Through the mid-1970s, the standard-sized American automobile became simply too big to handle. On average, a full-sized sedan was stretched out to about 224 inches long by 1975. This included the addition of 5 MPH bumpers. Engines were mainly V8s, ranging from 5.7 liters upwards towards 7.5 liters in displacement. In 1970, horsepower for these big V8s were around 300, but emissions controls and new Society of Automotive Engineers performance measuring standards dropped them almost in half.
The worst part of this picture was fuel economy. Although gas pump prices were just several cents per gallon, driving the big cars were simply no problem. After all, they sometimes averaged 12 MPG. Yet, the OPEC Oil Crisis put a damper on our driving habits – gas rationing, limitations of days when we can drive and even the rise in fuel prices.
2016 Jeep Cherokee Trailhawk – All Photos by Randy Stern
A few years ago, the universe felt disturbed by the presence of a very un-Jeep looking Jeep.
We are talking about the Compass. Granted, it was the first Jeep to be considered a crossover after decades of being the brand associated with outdoor recreational vehicles. Years of building sports utilities came down to a car-like and car-acting oddity that simply looked…odd. No worries, since it and its sibling, the Patriot, will see the end of production by the end of the year at the Belvidere, Illinois assembly plant.
All production in Northern Illinois will be supplanted by the hottest product in the Jeep lineup – the Cherokee. When it arrived, people saw the front end and felt the universe shift to something uncomfortable. Initial production units did not help its cause, as the ZF-designed, in-house built nine-speed automatic transmissions had issues with its lower gears. Still, many flocked to get this latest Jeep – sales have been averaging 15,000 units per month. Rental car fleets and families alike were snapping up Cherokees as they were the latest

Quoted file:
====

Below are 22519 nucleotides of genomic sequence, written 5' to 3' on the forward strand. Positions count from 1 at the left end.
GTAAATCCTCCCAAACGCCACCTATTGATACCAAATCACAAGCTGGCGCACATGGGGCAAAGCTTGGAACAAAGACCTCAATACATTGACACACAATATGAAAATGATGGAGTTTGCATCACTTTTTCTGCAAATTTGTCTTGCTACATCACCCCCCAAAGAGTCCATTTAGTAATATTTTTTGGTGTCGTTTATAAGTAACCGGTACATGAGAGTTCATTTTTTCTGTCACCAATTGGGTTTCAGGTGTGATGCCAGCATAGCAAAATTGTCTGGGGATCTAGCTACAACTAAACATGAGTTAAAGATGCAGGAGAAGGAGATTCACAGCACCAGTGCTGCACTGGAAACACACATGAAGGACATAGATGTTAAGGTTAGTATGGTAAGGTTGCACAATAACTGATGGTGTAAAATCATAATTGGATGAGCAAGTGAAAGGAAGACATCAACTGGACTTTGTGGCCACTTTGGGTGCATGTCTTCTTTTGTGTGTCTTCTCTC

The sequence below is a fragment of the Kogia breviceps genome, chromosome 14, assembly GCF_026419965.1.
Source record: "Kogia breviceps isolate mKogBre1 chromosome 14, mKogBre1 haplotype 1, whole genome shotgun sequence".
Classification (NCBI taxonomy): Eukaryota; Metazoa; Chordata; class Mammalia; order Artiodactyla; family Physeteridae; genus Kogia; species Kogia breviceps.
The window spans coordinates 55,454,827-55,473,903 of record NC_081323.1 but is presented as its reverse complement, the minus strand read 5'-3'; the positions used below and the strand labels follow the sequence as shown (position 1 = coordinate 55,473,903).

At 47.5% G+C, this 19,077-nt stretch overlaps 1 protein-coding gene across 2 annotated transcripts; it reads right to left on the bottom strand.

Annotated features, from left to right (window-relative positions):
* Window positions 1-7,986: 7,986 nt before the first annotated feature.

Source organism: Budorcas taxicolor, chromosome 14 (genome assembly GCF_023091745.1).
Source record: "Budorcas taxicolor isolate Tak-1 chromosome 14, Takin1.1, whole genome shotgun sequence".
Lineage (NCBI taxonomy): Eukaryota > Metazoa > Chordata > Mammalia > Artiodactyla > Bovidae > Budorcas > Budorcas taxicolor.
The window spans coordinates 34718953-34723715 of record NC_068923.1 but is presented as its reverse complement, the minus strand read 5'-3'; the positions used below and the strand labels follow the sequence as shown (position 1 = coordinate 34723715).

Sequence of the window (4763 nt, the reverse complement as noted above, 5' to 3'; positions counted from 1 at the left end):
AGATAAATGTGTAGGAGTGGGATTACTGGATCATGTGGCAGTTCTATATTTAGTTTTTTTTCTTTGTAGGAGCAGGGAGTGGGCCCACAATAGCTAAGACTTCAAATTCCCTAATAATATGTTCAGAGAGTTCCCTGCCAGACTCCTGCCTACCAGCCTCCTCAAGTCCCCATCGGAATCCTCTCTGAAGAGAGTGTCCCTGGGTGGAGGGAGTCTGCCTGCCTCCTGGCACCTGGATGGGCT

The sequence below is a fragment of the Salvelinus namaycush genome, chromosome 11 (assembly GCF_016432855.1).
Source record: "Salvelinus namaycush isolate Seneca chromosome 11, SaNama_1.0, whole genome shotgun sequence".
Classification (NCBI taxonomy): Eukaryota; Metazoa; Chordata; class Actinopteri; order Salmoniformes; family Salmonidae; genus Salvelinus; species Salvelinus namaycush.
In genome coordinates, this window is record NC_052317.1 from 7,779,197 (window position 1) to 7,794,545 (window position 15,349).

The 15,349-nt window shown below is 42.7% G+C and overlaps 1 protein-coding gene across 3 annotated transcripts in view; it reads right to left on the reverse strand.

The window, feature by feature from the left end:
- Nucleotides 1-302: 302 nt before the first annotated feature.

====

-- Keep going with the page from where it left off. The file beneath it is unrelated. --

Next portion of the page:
I had the chance to drive two of them in 2014. Continue reading
Photo by Randy Stern
What is it like to be a car dealership?
Automotive retailing is a huge business in the USA. It was built on the idea of introducing the public to the automobile. Our Historiography showed how this expanded as a one-stop shop for customers to buy, service and support their vehicles. They have since grown to places where community events happen and an oasis full of amenities for those waiting for service to be completed. They have also expanded into boutiques, where owners and enthusiasts can stock up on goodies to tell the world how much they love their car brand.
Once you get out of a metropolitan area, the car dealership is just one of those small town businesses that serve the public, just like the bank or the antique store or the beauty salon. They seem like a shadow of the big metropolitan dealership, but they serve the same purpose – sell, service and support their customer’s vehicles.
Is that all they do? Continue reading
Photo by Randy Stern
A weekend or so ago, I drove what can be described as an emotional experience.
Before I discuss that particular vehicle in brief, I need to examine something here. How could a professional automotive writer/journalist/blogger/etc. have an emotional experience when working with a subject?
This is a problem we all have. To truly enjoy what we do, we must love what we do. We may be professionals in a business, but there is capacity for emotion. There is capacity where the objective side of the house has to be set aside for the subjective side to kick in. My primary task is to capture the facts of this machine through real world driving and measurement. Sometimes, a subject comes along where it struck a chord in the psyche and the facts are set aside for an extended moment. OK, several extended moments…
Over the past five years, a few vehicles actually provoked high level subjective reactions to them. The Volkswagen Golf R was a great performance hatch and I likened it better to the Mitsubishi Lancer Evolution and the Subaru WRX STi. I still do. The Lexus RC F brought the best of all worlds in an effortless form. I still love that car. These two machines arrived just last summer.